5. Organize Yourself Returning to graduate school is a big deal. Create a dedicated office or study space plan for your books, materials and papers. You will need tabbed binders, red pens, yellow highlighters, and sticky notes, and an area separated from your main work space. Don’t forget apps and software like Evernote, Nozbe and reference apps. Graduate studies deserve their focused attention and dedicated space. An organized graduate student is a happy graduate student. Trust me on this!
  6. Brush Up As you begin your graduate studies, take time to reflect on your past learnings. Know that you’ll quite simply be opening your brain in ways that you may not have used before. My local public library has been a great resource. So too, is my current college library when it comes to identifying references for the many papers I work on. I currently have a marketing and management class where we’re covering things that I’ve not dealt with before. It’s all in the learning.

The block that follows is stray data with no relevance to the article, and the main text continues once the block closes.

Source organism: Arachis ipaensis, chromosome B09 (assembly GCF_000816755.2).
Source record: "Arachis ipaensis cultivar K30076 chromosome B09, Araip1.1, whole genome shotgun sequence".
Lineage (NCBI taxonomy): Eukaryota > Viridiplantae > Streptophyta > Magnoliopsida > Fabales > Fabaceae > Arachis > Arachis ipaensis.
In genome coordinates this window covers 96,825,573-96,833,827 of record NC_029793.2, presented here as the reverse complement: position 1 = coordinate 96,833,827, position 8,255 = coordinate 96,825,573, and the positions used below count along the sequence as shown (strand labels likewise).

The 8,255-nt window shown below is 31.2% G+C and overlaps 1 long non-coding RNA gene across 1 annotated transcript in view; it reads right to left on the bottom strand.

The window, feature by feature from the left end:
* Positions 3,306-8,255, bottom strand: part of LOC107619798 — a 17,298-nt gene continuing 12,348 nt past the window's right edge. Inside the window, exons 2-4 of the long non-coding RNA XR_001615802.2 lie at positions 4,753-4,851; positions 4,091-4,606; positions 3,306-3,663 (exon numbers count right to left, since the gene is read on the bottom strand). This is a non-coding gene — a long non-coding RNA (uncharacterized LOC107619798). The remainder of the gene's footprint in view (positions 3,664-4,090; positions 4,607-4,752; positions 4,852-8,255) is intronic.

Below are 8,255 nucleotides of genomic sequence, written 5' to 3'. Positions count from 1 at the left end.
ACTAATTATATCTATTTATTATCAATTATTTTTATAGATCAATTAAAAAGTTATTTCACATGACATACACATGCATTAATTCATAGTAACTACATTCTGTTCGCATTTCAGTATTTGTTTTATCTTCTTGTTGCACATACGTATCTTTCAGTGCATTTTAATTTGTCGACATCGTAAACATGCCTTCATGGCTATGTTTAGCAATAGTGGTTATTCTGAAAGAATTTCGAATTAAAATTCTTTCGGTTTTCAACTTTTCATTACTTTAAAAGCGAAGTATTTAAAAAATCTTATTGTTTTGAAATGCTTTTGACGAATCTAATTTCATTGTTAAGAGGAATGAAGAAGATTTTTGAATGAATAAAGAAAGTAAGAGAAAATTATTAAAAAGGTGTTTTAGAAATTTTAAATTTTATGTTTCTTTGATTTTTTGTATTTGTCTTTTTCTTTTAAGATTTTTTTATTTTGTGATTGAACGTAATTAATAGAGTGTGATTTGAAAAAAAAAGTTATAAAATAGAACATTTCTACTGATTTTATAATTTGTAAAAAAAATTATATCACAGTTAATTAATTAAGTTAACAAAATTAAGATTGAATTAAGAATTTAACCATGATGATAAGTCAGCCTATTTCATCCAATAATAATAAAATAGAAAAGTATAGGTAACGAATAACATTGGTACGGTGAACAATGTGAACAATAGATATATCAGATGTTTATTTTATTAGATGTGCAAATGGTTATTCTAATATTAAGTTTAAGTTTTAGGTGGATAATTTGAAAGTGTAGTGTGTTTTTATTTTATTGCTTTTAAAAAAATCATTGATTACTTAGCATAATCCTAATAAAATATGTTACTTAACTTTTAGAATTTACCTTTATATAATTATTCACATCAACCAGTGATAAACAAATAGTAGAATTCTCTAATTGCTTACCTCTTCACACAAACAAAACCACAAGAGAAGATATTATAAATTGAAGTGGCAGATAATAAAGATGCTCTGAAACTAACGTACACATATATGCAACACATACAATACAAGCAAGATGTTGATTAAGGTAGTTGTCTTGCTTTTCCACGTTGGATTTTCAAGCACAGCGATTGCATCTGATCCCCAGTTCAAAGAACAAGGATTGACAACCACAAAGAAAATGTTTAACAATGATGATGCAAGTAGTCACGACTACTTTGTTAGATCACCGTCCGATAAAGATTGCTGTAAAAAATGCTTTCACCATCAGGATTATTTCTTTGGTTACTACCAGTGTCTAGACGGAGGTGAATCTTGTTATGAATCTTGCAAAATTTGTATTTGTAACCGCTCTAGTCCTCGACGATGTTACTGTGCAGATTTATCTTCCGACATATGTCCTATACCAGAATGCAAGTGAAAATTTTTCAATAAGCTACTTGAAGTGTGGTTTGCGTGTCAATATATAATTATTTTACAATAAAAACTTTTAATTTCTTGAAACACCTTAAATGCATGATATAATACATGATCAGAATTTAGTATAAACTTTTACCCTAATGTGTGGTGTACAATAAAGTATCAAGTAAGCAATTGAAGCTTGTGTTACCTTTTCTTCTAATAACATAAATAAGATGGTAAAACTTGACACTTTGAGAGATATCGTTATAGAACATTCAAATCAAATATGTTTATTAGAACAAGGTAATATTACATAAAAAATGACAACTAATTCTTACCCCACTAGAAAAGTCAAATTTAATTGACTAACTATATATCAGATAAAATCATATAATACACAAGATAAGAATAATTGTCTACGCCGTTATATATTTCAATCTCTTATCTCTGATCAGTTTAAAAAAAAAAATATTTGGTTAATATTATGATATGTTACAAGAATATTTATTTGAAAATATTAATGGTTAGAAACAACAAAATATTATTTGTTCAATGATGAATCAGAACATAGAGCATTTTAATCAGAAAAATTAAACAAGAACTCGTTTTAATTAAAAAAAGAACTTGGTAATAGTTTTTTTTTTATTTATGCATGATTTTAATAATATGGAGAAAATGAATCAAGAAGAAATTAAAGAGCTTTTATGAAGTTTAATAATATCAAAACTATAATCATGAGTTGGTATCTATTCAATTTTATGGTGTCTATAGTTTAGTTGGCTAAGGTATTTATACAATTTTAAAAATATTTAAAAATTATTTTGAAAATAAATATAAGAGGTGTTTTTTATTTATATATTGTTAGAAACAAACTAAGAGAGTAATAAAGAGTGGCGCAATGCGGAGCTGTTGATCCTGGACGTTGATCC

7. Accept your New Schedule I knew my life was busy before graduate school. I didn’t quite realize the time commitment I was undertaking. I’d been advised to allow 16-20 hours each week for graduate homework and studies, and my advisors were correct. Many of my study hours happen after my work day during nights and weekends. It’s good to know this up-front. Since I started back to school, I’ve had to say “no” to many dinner invitations, to going out with family and friends, and adjust my quiet time. My new life schedule means there is ALWAYS something that needs my attention.